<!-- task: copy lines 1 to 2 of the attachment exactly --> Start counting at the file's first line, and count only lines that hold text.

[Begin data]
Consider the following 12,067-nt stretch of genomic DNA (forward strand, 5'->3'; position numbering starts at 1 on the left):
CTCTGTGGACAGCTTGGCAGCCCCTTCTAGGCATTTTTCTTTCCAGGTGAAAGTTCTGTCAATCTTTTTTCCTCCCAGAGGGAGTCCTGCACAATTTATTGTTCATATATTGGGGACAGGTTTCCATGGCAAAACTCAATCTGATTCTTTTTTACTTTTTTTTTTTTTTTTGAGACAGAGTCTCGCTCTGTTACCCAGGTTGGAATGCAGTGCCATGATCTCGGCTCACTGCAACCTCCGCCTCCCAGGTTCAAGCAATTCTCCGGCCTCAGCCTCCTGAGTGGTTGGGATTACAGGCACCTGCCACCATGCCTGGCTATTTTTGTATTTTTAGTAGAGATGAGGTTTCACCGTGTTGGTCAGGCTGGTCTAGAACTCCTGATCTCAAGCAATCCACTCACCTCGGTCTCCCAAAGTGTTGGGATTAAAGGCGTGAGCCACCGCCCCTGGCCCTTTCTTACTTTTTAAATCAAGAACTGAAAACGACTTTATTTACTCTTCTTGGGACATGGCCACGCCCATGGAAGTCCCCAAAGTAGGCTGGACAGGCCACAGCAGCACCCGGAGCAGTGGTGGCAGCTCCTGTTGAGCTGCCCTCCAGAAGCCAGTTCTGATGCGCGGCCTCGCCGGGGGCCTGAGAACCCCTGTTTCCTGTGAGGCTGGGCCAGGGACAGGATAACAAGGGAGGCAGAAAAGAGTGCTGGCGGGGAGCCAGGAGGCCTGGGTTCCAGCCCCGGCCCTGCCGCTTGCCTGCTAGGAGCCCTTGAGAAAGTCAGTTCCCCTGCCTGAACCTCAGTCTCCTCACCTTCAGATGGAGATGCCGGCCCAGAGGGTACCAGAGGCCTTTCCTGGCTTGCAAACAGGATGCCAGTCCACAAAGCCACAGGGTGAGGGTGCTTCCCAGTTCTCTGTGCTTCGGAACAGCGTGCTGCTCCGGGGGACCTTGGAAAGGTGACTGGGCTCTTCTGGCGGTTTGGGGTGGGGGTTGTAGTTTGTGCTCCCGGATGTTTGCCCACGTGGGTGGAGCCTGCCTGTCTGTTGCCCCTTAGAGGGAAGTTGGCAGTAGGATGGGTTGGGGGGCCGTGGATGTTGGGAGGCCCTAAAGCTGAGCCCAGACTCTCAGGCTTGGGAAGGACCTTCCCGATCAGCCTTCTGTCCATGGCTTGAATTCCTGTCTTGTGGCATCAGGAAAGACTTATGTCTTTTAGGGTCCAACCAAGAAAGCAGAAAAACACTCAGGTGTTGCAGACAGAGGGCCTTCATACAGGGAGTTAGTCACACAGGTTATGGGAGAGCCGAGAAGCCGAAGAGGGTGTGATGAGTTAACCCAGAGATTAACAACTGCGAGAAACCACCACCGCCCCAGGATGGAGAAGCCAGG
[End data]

Consider the following 12,067-nt stretch of genomic DNA (forward strand, 5'->3'; position numbering starts at 1 on the left):
CTCTGTGGACAGCTTGGCAGCCCCTTCTAGGCATTTTTCTTTCCAGGTGAAAGTTCTGTCAATCTTTTTTCCTCCCAGAGGGAGTCCTGCACAATTTATTGTTCATATATTGGGGACAGGTTTCCATGGCAAAACTCAATCTGATTCTTTTTTACTTTTTTTTTTTTTTTTGAGACAGAGTCTCGCTCTGTTACCCAGGTTGGAATGCAGTGCCATGATCTCGGCTCACTGCAACCTCCGCCTCCCAGGTTCAAGCAATTCTCCGGCCTCAGCCTCCTGAGTGGTTGGGATTACAGGCACCTGCCACCATGCCTGGCTATTTTTGTATTTTTAGTAGAGATGAGGTTTCACCGTGTTGGTCAGGCTGGTCTAGAACTCCTGATCTCAAGCAATCCACTCACCTCGGTCTCCCAAAGTGTTGGGATTAAAGGCGTGAGCCACCGCCCCTGGCCCTTTCTTACTTTTTAAATCAAGAACTGAAAACGACTTTATTTACTCTTCTTGGGACATGGCCACGCCCATGGAAGTCCCCAAAGTAGGCTGGACAGGCCACAGCAGCACCCGGAGCAGTGGTGGCAGCTCCTGTTGAGCTGCCCTCCAGAAGCCAGTTCTGATGCGCGGCCTCGCCGGGGGCCTGAGAACCCCTGTTTCCTGTGAGGCTGGGCCAGGGACAGGATAACAAGGGAGGCAGAAAAGAGTGCTGGCGGGGAGCCAGGAGGCCTGGGTTCCAGCCCCGGCCCTGCCGCTTGCCTGCTAGGAGCCCTTGAGAAAGTCAGTTCCCCTGCCTGAACCTCAGTCTCCTCACCTTCAGATGGAGATGCCGGCCCAGAGGGTACCAGAGGCCTTTCCTGGCTTGCAAACAGGATGCCAGTCCACAAAGCCACAGGGTGAGGGTGCTTCCCAGTTCTCTGTGCTTCGGAACAGCGTGCTGCTCCGGGGGACCTTGGAAAGGTGACTGGGCTCTTCTGGCGGTTTGGGGTGGGGGTTGTAGTTTGTGCTCCCGGATGTTTGCCCACGTGGGTGGAGCCTGCCTGTCTGTTGCCCCTTAGAGGGAAGTTGGCAGTAGGATGGGTTGGGGGGCCGTGGATGTTGGGAGGCCCTAAAGCTGAGCCCAGACTCTCAGGCTTGGGAAGGACCTTCCCGATCAGCCTTCTGTCCATGGCTTGAATTCCTGTCTTGTGGCATCAGGAAAGACTTATGTCTTTTAGGGTCCAACCAAGAAAGCAGAAAAACACTCAGGTGTTGCAGACAGAGGGCCTTCATACAGGGAGTTAGTCACACAGGTTATGGGAGAGCCGAGAAGCCGAAGAGGGTGTGATGAGTTAACCCAGAGATTAACAACTGCGAGAAACCACCACCGCCCCAGGATGGAGAAGCCAGG